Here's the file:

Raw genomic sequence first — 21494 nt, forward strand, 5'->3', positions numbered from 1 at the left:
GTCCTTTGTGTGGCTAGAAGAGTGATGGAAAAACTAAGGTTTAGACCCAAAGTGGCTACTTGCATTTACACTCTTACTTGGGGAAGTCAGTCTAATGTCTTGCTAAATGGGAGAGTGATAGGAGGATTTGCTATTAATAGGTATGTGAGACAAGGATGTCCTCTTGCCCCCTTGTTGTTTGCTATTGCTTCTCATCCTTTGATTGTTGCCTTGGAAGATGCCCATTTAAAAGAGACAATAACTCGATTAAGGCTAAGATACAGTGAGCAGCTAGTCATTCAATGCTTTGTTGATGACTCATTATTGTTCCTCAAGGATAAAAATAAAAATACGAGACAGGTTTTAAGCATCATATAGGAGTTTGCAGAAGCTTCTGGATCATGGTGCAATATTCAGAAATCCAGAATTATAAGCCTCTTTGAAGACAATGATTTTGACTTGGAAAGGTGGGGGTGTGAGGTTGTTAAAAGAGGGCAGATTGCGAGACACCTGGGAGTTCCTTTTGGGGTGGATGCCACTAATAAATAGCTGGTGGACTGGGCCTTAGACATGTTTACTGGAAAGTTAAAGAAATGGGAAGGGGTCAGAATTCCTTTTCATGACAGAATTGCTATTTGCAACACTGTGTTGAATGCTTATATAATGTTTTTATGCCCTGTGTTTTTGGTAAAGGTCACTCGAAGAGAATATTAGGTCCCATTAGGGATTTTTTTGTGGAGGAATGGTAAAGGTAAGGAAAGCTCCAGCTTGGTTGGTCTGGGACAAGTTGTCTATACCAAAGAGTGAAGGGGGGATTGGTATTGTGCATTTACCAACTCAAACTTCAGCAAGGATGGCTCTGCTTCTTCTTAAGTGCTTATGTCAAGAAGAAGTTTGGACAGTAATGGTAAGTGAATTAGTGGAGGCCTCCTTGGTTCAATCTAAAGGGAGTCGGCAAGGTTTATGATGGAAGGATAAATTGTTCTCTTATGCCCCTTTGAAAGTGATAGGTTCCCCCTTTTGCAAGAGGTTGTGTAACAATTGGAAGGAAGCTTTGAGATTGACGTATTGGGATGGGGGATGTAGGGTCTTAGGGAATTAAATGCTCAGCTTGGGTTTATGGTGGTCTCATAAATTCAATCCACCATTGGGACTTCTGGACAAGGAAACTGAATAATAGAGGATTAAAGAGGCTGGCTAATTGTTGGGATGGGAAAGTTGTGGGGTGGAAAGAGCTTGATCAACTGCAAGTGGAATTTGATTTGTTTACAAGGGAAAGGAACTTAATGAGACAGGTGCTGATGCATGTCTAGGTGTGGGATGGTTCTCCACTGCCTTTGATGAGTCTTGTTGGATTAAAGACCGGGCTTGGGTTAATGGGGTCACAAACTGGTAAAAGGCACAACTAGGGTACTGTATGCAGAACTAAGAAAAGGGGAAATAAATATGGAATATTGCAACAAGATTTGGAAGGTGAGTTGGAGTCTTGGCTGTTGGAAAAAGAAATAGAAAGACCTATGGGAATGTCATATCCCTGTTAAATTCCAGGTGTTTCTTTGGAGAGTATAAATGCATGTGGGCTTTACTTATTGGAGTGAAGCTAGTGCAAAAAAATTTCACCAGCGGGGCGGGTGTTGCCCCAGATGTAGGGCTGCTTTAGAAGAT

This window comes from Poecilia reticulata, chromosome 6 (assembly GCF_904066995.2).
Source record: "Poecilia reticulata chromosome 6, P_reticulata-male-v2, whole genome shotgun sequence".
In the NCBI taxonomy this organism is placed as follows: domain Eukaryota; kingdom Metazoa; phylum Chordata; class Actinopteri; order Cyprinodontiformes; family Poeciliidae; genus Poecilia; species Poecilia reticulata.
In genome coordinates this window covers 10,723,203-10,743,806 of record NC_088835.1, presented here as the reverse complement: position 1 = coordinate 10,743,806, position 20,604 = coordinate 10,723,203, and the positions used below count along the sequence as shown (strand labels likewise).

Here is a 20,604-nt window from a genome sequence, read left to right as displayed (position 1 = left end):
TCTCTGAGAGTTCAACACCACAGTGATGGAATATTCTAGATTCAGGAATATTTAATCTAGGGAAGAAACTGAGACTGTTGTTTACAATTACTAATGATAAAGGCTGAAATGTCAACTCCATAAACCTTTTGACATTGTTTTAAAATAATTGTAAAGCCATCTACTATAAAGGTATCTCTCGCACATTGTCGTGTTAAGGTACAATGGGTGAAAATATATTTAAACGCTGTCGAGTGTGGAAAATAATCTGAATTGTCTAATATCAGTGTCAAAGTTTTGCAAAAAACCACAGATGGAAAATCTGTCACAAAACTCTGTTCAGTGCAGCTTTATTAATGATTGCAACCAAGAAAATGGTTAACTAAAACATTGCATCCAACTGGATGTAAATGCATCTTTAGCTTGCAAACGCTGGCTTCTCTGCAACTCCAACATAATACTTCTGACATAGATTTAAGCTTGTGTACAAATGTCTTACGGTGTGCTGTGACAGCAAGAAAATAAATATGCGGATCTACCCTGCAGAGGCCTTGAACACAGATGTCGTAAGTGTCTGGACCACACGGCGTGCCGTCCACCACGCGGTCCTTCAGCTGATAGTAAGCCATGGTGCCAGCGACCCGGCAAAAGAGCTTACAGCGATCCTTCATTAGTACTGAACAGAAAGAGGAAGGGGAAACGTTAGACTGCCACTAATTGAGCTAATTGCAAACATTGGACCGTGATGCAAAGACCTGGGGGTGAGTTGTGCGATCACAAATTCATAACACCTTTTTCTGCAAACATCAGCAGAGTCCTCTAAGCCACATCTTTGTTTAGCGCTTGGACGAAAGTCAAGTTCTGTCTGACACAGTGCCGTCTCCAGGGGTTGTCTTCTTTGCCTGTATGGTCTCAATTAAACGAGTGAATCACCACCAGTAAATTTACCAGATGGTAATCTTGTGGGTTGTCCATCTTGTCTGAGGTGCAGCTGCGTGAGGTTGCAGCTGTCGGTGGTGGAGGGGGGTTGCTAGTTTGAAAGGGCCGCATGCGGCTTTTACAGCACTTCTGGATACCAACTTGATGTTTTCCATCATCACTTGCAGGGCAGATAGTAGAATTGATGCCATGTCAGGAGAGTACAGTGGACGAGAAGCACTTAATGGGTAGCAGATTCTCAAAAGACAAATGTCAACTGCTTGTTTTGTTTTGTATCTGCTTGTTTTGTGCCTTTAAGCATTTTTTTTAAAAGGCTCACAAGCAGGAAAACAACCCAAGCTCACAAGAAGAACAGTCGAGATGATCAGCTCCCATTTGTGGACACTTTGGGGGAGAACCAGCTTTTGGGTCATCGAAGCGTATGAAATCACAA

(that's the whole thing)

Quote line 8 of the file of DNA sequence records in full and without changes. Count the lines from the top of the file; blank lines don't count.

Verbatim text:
TCTCTGAGAGTTCAACACCACAGTGATGGAATATTCTAGATTCAGGAATATTTAATCTAGGGAAGAAACTGAGACTGTTGTTTACAATTACTAATGATAAAGGCTGAAATGTCAACTCCATAAACCTTTTGACATTGTTTTAAAATAATTGTAAAGCCATCTACTATAAAGGTATCTCTCGCACATTGTCGTGTTAAGGTACAATGGGTGAAAATATATTTAAACGCTGTCGAGTGTGGAAAATAATCTGAATTGTCTAATATCAGTGTCAAAGTTTTGCAAAAAACCACAGATGGAAAATCTGTCACAAAACTCTGTTCAGTGCAGCTTTATTAATGATTGCAACCAAGAAAATGGTTAACTAAAACATTGCATCCAACTGGATGTAAATGCATCTTTAGCTTGCAAACGCTGGCTTCTCTGCAACTCCAACATAATACTTCTGACATAGATTTAAGCTTGTGTACAAATGTCTTACGGTGTGCTGTGACAGCAAGAAAATAAATATGCGGATCTACCCTGCAGAGGCCTTGAACACAGATGTCGTAAGTGTCTGGACCACACGGCGTGCCGTCCACCACGCGGTCCTTCAGCTGATAGTAAGCCATGGTGCCAGCGACCCGGCAAAAGAGCTTACAGCGATCCTTCATTAGTACTGAACAGAAAGAGGAAGGGGAAACGTTAGACTGCCACTAATTGAGCTAATTGCAAACATTGGACCGTGATGCAAAGACCTGGGGGTGAGTTGTGCGATCACAAATTCATAACACCTTTTTCTGCAAACATCAGCAGAGTCCTCTAAGCCACATCTTTGTTTAGCGCTTGGACGAAAGTCAAGTTCTGTCTGACACAGTGCCGTCTCCAGGGGTTGTCTTCTTTGCCTGTATGGTCTCAATTAAACGAGTGAATCACCACCAGTAAATTTACCAGATGGTAATCTTGTGGGTTGTCCATCTTGTCTGAGGTGCAGCTGCGTGAGGTTGCAGCTGTCGGTGGTGGAGGGGGGTTGCTAGTTTGAAAGGGCCGCATGCGGCTTTTACAGCACTTCTGGATACCAACTTGATGTTTTCCATCATCACTTGCAGGGCAGATAGTAGAATTGATGCCATGTCAGGAGAGTACAGTGGACGAGAAGCACTTAATGGGTAGCAGATTCTCAAAAGACAAATGTCAACTGCTTGTTTTGTTTTGTATCTGCTTGTTTTGTGCCTTTAAGCATTTTTTTTAAAAGGCTCACAAGCAGGAAAACAACCCAAGCTCACAAGAAGAACAGTCGAGATGATCAGCTCCCATTTGTGGACACTTTGGGGGAGAACCAGCTTTTGGGTCATCGAAGCGTATGAAATCACAA